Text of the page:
Airports were in chaos in January, hours after President Trump issued an executive order barring people from seven Muslim countries.
The incident prompted KUOW listener Pam Jensen to send this question to Local Wonder: “What was the cost to people who were caught up in the turmoil of the travel ban while en route to Seattle?”
For most travelers caught up in the confusion, the cost was rebooking flights. But several airlines were sympathetic. Some offered refunds, others waived the rebooking fees.
But for refugees, the cost of the travel ban comes in many forms.
Hiba Al-Hamadani, 32, told her story through an interpreter. About three years ago, Al-Hamadani fled to Turkey from her home in Iraq.
“Life is impossible in Iraq right now,” she explained. “As a divorced mom with two kids, it’s tough to live there—no job opportunity, no peace for the kids. I don’t feel safe for them to leave the house.”
Al-Hamadani and her two sons applied for refugee status to the U.S. It was granted two years later. The flight which cost $2,562 for the three family members, was scheduled for Feb. 9. “I was ready to travel so I sold everything — the furniture, the apartment that I canceled the lease.”
She was going to stay with a friend until their flight. But just days before, she got a phone call. “They said there will be no travel for four months. It’s up to you to go back or if you want to move your case to another country.”
Al-Hamadani said she was shocked and upset. The travel ban had just come down, which put her and her sons in limbo for another three years. Returning to Iraq, she said, was not an option. “The most stressful thing was about my kids because when I moved from Iraq to Turkey they were young kids,” said Al-Hamadani.
Now her oldest son is almost 16 years old. The younger one will be 11. They haven’t been to school since they fled Iraq. For Al-Hamadani, the travel ban has a different kind of cost: It thwarted their hopes for an education.
“With no education, no school,” she said, “what will happen, what future?”
Al-Hamadani wasn’t the only one in limbo.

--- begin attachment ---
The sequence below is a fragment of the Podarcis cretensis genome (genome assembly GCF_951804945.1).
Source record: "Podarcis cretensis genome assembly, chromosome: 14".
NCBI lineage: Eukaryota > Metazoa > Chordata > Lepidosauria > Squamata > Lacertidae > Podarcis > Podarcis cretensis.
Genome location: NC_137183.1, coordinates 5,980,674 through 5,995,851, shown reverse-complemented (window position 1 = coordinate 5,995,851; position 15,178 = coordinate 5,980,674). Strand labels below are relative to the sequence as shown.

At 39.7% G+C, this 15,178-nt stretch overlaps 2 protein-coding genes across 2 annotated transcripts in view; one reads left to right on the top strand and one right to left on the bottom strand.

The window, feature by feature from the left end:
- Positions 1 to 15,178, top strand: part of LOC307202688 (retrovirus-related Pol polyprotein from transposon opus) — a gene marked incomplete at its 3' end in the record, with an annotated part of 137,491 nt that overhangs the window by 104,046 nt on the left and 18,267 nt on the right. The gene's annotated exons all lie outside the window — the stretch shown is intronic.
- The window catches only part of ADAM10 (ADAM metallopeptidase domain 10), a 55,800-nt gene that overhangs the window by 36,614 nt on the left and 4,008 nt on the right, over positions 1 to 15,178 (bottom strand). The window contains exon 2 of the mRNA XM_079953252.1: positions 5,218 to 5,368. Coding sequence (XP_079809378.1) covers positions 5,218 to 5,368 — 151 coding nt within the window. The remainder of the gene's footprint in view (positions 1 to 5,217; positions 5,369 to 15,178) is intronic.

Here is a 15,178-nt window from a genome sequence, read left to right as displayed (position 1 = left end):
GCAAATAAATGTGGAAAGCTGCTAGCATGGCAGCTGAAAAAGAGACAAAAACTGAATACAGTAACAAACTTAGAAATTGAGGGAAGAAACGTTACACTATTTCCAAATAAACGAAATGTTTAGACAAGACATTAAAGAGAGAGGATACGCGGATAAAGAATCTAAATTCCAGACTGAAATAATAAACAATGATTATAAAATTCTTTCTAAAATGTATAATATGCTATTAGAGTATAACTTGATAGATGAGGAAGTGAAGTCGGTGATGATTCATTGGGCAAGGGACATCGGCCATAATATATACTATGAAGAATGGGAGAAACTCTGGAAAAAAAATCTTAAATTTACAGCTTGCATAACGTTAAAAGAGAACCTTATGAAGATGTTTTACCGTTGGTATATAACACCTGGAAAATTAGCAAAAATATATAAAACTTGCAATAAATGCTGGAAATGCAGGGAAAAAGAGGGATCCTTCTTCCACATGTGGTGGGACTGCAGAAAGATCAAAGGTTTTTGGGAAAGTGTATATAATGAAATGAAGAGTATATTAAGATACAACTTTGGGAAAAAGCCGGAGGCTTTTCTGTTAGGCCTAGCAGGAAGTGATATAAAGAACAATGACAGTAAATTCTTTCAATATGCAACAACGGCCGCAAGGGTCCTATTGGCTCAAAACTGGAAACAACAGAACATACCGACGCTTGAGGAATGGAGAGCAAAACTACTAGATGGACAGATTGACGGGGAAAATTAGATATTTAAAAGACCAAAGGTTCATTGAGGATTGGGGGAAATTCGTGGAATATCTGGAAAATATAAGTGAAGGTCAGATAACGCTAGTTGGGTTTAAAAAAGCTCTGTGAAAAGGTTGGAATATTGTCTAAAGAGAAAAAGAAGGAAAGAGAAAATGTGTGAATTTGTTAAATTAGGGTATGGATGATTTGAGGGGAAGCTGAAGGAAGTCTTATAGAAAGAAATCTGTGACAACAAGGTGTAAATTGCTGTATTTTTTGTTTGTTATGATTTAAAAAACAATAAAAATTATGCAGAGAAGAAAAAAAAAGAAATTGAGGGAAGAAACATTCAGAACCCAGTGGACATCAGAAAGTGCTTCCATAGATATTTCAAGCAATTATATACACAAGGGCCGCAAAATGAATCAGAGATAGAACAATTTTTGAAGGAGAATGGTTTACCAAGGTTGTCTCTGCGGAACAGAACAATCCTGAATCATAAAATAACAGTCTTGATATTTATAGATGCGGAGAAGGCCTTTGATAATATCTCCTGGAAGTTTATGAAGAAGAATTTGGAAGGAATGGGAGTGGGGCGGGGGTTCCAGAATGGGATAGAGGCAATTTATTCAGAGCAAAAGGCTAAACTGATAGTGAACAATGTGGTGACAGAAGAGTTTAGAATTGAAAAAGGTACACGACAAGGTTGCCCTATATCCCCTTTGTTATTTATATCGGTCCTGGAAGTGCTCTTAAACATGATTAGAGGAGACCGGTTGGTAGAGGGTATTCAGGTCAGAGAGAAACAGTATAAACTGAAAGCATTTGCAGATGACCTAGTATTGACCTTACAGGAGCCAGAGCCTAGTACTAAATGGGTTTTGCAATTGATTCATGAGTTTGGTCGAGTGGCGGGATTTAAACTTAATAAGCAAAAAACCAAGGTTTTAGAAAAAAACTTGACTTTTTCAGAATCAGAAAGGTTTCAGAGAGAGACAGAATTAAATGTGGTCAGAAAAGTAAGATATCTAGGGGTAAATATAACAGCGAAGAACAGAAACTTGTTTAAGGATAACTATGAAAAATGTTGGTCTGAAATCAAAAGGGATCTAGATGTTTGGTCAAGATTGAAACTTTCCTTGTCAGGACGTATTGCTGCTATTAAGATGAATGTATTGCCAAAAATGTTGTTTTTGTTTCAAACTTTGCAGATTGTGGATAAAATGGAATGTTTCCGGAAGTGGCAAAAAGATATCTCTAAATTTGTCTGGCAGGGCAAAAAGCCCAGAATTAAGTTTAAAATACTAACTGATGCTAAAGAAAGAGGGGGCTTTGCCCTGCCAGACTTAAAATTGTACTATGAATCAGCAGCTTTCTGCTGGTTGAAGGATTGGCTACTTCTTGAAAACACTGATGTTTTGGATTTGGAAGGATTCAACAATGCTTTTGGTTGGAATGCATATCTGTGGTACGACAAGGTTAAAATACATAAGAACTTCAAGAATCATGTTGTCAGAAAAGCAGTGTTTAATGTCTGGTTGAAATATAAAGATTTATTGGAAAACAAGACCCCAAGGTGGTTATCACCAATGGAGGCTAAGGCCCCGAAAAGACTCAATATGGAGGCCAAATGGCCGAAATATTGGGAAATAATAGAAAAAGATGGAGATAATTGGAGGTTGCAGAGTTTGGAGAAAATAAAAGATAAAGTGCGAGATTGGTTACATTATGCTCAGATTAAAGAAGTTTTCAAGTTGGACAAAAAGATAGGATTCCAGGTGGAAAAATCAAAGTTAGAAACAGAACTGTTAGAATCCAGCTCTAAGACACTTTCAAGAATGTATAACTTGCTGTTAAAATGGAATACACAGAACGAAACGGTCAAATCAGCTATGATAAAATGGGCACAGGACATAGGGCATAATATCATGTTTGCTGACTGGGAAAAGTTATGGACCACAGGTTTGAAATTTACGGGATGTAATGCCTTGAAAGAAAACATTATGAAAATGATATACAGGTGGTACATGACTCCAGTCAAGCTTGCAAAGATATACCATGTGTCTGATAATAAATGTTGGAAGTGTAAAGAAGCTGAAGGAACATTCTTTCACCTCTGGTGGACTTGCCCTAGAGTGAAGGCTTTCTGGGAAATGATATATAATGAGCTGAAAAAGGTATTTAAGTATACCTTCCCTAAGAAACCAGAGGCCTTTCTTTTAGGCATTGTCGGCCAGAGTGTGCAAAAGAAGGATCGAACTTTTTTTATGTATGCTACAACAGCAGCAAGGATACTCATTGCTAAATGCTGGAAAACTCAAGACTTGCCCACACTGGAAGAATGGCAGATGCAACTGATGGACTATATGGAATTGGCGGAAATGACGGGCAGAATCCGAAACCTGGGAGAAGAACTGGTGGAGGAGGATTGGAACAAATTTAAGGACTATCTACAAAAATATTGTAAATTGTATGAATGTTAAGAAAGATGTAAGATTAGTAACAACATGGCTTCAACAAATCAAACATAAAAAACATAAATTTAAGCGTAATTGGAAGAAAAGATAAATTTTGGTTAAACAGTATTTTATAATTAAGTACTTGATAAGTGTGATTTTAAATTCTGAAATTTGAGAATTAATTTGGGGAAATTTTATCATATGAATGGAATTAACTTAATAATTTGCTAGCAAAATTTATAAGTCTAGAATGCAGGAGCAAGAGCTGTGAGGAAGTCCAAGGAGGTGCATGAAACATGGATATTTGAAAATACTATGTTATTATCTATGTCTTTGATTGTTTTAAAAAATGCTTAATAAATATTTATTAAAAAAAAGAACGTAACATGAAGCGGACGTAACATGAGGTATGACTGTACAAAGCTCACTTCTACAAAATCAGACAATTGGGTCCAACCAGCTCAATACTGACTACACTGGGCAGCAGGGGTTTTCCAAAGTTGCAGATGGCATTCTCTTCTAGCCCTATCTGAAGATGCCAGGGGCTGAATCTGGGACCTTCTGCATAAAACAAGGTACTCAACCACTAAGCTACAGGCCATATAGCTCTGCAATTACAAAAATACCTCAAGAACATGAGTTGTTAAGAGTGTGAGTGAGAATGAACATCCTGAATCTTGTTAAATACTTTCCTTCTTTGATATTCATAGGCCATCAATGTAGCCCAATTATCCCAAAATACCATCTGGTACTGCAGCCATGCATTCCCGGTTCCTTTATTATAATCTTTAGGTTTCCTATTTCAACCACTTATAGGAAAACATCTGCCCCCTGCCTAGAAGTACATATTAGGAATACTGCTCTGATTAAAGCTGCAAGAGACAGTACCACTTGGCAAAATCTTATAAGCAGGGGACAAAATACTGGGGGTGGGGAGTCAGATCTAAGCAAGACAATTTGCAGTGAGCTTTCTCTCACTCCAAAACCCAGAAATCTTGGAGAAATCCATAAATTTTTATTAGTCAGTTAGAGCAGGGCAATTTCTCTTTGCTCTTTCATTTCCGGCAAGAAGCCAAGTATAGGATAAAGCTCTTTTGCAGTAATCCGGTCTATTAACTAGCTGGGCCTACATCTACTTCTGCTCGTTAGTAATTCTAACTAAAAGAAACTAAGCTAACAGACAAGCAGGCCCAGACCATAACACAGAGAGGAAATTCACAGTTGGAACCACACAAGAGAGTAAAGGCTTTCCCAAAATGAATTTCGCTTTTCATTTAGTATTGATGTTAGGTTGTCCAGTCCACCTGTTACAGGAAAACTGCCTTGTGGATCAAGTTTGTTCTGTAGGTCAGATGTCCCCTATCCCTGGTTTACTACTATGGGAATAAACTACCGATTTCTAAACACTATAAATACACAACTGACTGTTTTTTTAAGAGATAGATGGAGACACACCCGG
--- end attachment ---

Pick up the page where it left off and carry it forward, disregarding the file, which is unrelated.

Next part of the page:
Greg Hope, director of the Refugee Resettlement Program of the Episcopal Diocese of Olympia, points to a list of people who have been approved for refugee status. Hope said there were five other refugees like Al-Hamadani whose flights were delayed because of the first travel ban.
“As soon as the court order in Seattle came, they pretty much came,” recalled Hope.
The first travel ban has been replaced with a second one. That, too, is going through the legal process. There are 99 refugees on Hope’s list, waiting to be resettled while there is still a window.
Normally, their arrivals would be spaced out. But it’s been hectic, Hope said. For refugees, the alternative is a life with no prospects. “They’re in a camp or in a situation where there’s not a lot for them,” he said. “They’re not part of those societies and can’t go back to their homeland.”
Al Hamadani and her sons finally made it to Seattle two months ago. They live in Kent, and the kids are attending school. “I cannot forget my feelings when I took my kids to school the first day here,” she said. “My dream came true.”
A new life in America comes with new realities. Refugees like Al-Hamadani are responsible for their airfare coming here. But often they don’t have the means to pay for it up front. So they’re given an interest-free loan. Before the trip, they sign a promissory note that says within three months after their arrival, they’ll start paying it off.